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SINGAPORE (May 5): Singapore’s total retail sales value fell 13.3% year-on-year in March to $3.3 billion, following the imposition of safe distancing measures to curb the spread of the coronavirus. This deepens the 8.4% decline registered in February, according to data released by the Department of Statistics (Singstat) on Tuesday.

Motor vehicles took the greatest hit, with takings down 28.2% year-on-year, from a 1.3% expansion seen in February. This comes as households tightened their purse strings and reduced consumption in light of a weaker economic outlook. 

As such, excluding motor vehicles, the retail sales index was down 9.7% on the back of weaker domestic consumption and fewer tourist arrivals, Singstat notes.

Other top declining industries in March include apparel and footwear (-41.6%), watches and jewelry (-34.4%), medical goods (-21.9%) and recreational good (-20.6%).

Other consumable items such as food and beverage (-23.7%), purchases at department stores (-38.6%), optical goods and books (-23.5%) and cosmetics and toiletries (-21.9%), also retreated in March.

On a seasonally adjusted basis, retail sales dipped 1.3% in March, but was actually up 1.6% excluding motor vehicles. Of this, a substantial portion – 8.5% came from online sales, Singstat indicates.

Interestingly, the highest share of online sales came from computer and telecommunications equipment, where digital sales made up 41.2% of the total takings for that industry. This comes as people sourced for IT gadgets to equip themselves to work from home and prepare their children for home-based learning.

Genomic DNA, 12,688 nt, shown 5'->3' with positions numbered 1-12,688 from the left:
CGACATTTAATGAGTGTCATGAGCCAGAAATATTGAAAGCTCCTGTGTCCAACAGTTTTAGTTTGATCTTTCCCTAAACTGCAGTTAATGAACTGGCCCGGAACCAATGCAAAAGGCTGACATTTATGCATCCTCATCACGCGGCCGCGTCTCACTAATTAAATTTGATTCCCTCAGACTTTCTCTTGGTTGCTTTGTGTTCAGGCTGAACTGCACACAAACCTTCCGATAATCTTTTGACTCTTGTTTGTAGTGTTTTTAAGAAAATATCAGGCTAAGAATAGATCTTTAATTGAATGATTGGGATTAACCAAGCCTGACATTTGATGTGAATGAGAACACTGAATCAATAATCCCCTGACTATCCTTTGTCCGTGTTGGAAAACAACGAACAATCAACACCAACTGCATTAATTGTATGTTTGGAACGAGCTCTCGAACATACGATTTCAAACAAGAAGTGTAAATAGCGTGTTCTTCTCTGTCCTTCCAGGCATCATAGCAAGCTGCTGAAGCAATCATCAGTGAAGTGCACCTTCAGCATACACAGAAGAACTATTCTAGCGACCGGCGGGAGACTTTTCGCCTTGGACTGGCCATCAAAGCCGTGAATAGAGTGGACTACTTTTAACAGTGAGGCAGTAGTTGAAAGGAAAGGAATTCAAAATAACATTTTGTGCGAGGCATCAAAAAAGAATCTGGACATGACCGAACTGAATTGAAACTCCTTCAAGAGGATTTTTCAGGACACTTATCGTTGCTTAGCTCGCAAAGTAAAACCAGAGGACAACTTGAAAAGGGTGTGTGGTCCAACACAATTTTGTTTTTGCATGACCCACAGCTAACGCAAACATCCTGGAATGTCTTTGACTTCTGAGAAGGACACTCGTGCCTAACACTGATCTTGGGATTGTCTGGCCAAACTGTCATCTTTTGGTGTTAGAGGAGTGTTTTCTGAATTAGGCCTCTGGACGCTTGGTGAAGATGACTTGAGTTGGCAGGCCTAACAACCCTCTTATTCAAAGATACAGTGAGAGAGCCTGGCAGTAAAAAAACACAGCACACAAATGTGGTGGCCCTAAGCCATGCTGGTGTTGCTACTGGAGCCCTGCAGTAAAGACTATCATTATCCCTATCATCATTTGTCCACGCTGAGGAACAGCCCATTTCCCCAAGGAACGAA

Aside from this, supermarkets and hypermarkets – which saw long snaking queues in March – bucked the declining trend with a 35.9% rise in sales as demand for groceries rose as more people stayed in.

However, this increase was not extended to other food services such as caterers and restaurants which saw takings plunge 58.1% and 30.3% respectively.

Collectively, this saw the value of food & beverage services plunging 23.7% to $678 million. Of this amount 15.6% comes from online sales as more consumers tapped on apps to purchase groceries and cooked food.

Looking at the data, UOB economist Barnabas Gan calls it “worrying” since retail sales deepened prior to the start of the circuit breaker measures restricting operations of non-essential activities from April 7.

He is now expecting the index to remain in the red with contractions by the same or even greater margins in April and May as a result of the circuit breaker. 

OCBC chief economist Selena Ling agrees, and predicts the current 2Q20 will see the index dipping 15.4%. She expects a more modest contraction of 4.0% in 3Q20 as the circuit breaker measures lift gradually.

Still, she says the resumption of economic activities are likely to stay muted, while a tepid demand recovery is expected. As such she predicts the index will only reverse to the green in 4Q20 with a 1.8% growth